So you pretend to fear you may be hit
By pointed epigrams, the shafts of wit?
To seem a worthy foeman you aspire,
How vain alike the fear and the desire!
Against fiercest bulls the lion’s wrath may rise,
He scorns to war with puny butterflies.
[Versus et breve vividumque carmen
in te ne faciam times, Ligurra,
et dignus cupis hoc metu videri.
sed frustra metuis cupisque frustra.
in tauros Libyci fremunt leones,
non sunt papilionibus molesti.]
Epigrams [Epigrammata], Book 12, epigram 61, ll. 1-6 (12.61) [tr. Pott & Wright (1921)]
"To Ligurra". (Source (Latin)). Alternate translations:
You dread my verse, and sting of wit,
Which put you in a shaking fit:
Would seem of rank to entertain
Such fears: your fears and hopes are vain.
'Tis at the bull that lions fly,
While rats run unregarded by.
[tr. Hay (1755)]
Lest a little living song
Make thy fame, Ligurra, long;
Thou would'st have thy terror seen:
Vain thy wish as fear, I ween.
At the bulls the lions rise,
Never rush on butterflies.
[tr. Elphinston (1782), Book 3, ep. 31]
You are afraid, Ligurra, lest I should compose verses on you, some short and pungent epigram, and you wish to be thought a proper object of such rear. But vain is your fear. and vain your desire! Libyan lions rush upon bulls; they do not hurt butterflies.
[tr. Bohn's Classical (1859)]
You are afraid, Ligurra, I should write verses on you, and some short and lively poem, and you long to be thought a man that justifies such fear. But vain is your fear, and your longing is vain. Against bulls Libyan lions rage, they are not hostile to butterflies.
[tr. Ker (1919)]
You say you're scared I'm going to aim
A lampoon at you, something brief
And lurid, and half proudly claim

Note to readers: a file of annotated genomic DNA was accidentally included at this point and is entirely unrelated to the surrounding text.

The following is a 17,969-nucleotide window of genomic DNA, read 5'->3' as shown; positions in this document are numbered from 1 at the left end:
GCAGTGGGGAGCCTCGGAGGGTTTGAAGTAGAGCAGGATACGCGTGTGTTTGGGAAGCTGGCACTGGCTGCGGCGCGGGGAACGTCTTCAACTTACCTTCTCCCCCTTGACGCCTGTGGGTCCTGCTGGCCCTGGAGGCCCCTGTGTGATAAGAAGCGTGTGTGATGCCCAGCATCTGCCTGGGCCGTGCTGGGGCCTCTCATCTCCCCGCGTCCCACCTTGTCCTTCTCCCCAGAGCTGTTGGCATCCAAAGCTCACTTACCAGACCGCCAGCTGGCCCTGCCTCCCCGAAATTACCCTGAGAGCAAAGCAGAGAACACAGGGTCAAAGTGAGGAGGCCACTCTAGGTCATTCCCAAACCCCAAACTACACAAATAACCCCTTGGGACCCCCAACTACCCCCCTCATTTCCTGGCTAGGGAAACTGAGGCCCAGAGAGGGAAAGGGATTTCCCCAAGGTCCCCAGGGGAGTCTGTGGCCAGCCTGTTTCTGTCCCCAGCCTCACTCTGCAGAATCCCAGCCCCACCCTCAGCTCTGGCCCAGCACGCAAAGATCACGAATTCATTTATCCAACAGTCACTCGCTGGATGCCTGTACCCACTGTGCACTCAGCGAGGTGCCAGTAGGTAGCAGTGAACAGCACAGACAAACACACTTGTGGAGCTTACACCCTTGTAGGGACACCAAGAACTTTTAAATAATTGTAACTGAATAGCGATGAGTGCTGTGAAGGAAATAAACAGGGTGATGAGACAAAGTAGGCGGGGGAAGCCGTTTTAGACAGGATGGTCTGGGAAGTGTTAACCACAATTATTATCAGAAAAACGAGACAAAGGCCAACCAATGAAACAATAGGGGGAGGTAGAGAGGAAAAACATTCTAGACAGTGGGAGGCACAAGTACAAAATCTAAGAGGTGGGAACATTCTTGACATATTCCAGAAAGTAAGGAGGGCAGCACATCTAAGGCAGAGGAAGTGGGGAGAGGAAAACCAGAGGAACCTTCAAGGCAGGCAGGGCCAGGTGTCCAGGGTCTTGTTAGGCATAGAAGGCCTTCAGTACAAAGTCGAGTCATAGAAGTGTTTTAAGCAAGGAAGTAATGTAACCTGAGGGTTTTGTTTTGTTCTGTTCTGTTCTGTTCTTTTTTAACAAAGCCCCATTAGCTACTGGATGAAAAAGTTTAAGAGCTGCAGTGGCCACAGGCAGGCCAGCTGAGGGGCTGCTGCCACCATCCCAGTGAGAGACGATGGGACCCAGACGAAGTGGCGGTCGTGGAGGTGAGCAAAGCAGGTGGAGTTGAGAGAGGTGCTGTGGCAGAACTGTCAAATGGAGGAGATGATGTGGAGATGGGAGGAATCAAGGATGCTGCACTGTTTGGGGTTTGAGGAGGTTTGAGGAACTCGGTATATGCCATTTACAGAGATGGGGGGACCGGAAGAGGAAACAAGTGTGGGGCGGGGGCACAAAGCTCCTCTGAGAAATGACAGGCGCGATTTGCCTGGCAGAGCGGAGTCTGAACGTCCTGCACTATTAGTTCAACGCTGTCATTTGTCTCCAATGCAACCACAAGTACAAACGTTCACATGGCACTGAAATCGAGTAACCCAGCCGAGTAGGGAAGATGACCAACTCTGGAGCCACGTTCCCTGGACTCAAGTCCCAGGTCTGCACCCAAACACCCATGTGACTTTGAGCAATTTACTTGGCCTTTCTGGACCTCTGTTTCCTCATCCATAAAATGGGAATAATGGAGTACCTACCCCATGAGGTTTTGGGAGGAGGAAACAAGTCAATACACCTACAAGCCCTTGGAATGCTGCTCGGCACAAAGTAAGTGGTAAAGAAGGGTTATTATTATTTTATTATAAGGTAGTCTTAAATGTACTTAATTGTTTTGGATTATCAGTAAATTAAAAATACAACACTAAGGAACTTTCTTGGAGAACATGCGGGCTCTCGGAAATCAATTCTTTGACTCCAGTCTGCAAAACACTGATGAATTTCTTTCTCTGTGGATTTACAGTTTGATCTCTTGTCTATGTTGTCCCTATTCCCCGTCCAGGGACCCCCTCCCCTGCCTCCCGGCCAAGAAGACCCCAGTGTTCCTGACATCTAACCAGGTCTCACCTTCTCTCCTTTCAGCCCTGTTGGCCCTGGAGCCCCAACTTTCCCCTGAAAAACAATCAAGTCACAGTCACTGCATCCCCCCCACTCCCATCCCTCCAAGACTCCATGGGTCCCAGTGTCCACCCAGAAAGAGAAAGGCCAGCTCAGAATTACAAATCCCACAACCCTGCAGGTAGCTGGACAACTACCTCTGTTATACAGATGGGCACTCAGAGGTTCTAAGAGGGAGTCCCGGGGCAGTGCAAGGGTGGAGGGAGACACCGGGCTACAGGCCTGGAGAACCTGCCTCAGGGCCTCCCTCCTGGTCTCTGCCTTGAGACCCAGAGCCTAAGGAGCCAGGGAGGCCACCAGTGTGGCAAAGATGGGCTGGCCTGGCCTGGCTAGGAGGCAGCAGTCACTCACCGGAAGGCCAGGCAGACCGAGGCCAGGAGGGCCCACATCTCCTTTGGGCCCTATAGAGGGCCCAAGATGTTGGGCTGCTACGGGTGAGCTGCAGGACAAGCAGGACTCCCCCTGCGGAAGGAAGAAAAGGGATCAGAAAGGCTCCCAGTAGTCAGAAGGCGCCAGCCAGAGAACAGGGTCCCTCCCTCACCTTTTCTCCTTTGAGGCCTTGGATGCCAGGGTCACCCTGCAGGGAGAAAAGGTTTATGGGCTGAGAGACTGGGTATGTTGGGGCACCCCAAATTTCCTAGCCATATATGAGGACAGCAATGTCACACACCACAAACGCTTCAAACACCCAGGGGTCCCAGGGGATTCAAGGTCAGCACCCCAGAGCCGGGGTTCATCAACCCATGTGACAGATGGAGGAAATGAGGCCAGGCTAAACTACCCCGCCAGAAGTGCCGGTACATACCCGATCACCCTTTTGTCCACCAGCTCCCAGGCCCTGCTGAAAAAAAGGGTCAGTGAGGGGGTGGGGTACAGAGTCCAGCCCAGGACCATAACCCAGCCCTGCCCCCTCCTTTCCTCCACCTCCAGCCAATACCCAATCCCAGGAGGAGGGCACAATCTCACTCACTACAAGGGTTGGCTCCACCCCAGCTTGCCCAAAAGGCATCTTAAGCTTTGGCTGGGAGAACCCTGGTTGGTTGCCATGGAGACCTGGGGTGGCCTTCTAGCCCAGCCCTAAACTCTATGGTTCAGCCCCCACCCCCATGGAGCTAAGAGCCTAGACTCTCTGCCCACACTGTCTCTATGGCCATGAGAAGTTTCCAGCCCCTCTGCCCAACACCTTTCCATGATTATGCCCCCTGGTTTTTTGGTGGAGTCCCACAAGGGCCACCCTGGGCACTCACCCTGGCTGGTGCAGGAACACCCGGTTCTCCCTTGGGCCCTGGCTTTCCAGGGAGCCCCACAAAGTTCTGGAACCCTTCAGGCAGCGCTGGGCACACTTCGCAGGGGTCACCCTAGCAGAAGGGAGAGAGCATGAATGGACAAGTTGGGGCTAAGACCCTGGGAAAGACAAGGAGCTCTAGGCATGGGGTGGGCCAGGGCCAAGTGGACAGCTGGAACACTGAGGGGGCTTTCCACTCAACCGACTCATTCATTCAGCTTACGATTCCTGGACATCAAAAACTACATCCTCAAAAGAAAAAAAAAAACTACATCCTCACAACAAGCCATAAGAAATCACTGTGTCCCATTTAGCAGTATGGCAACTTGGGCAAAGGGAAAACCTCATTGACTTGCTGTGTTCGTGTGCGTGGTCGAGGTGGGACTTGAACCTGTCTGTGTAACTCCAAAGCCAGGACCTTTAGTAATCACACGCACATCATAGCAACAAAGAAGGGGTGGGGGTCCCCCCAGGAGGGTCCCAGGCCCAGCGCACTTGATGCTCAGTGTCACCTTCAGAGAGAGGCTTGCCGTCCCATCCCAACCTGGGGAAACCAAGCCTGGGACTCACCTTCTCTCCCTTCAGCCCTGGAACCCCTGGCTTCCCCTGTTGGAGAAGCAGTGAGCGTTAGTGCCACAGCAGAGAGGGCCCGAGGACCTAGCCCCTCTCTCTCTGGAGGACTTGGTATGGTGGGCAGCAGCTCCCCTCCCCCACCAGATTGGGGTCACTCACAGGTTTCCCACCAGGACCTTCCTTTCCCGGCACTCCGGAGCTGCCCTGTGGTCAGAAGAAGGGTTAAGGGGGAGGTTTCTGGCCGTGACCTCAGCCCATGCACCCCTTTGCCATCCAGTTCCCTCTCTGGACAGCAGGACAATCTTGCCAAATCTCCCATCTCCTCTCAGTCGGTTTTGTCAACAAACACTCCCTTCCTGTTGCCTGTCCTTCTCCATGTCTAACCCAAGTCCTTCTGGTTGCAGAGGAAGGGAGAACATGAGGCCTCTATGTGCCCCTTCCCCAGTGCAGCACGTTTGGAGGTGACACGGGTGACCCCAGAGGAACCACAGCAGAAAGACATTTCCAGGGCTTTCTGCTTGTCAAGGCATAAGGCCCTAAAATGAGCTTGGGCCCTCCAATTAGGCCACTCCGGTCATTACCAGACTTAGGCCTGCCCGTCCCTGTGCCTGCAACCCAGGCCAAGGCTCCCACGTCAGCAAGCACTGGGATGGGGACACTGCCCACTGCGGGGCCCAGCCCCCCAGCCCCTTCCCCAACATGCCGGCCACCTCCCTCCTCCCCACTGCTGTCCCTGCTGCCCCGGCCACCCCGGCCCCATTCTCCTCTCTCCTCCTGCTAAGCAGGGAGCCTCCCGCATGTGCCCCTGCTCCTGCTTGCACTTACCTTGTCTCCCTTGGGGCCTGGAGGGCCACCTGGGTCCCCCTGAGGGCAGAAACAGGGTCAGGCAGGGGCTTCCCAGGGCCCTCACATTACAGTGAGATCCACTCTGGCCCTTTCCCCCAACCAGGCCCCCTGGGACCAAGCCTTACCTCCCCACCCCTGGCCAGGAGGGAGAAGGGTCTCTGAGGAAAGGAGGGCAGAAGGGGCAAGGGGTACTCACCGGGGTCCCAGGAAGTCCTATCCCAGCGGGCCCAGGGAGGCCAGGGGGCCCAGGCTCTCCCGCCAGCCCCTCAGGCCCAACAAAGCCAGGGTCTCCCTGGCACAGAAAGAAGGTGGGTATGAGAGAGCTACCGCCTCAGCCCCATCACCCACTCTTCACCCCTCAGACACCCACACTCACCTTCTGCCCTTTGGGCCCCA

You're a marked man. Wishful belief!
African lions pay attention
To bulls, they don't hunt butterflies.
[tr. Michie (1972)]
Ligurra's fearful I'll contrive
Some pungent piece, some sprightly ditty,
And longs to be considered worth it.
Longings baseless! Baseless fears!
The Libyan lion paws the Libyan bull
But does not bat the butterfly.
[tr. Whigham (1987)]
You are afraid, Ligurra, of my writing verses against you, a brief, lively poem, and you long to seem worthy of such an apprehension. But idle is your fear and idle your desire. Libyan lions roar at bulls, they do not trouble butterflies.
[tr. Shackleton Bailey (1993)]
Ah Ligurra, you’re quite afraid that I might write
About you. Some nasty, pithy, diamond-shard of spite
As is my wont. In fact, you quite like the idea.
Well, don’t get your hopes up I’ll gratify that fear.
I may be beastly but I claw with discretion,
No stepping on insects, flattered to be flattened.
[tr. @mym 
You fear I'll write a brief and lively poem
attacking you, Ligurra, and you yearn
to seem one who would merit such a fear.
Your wish is vain and so is your concern.
Lions of Libya roar at bulls; they leave
[tr. McLean (2014)]
Ligurra, you fear that I might compose
Verses against you, a brief, intense poem --
Oh how you long to seem worthy of this fear.
But you fear in vain, in vain you long.
The Libyan lions growl at bulls;
They do not pester butterflies.
[tr. @sentantiq (2018)]
See also Ben Jonson (1572-1637):
Sir Inigo doth fear it, as I hear,
And labors to seem worthy of that fear,
That I should write upon him some sharpe verse,
Able to eat into his bones, and pierce
Their marrow. Wretch! I quit thee of thy pain,
Thou'rt too ambitious, and dost fear in vain:
The Lybian lion hunts no butterflies,
He makes the camel and dull ass his prize.
Added on 3-Dec-21 | Last updated 8-Mar-23
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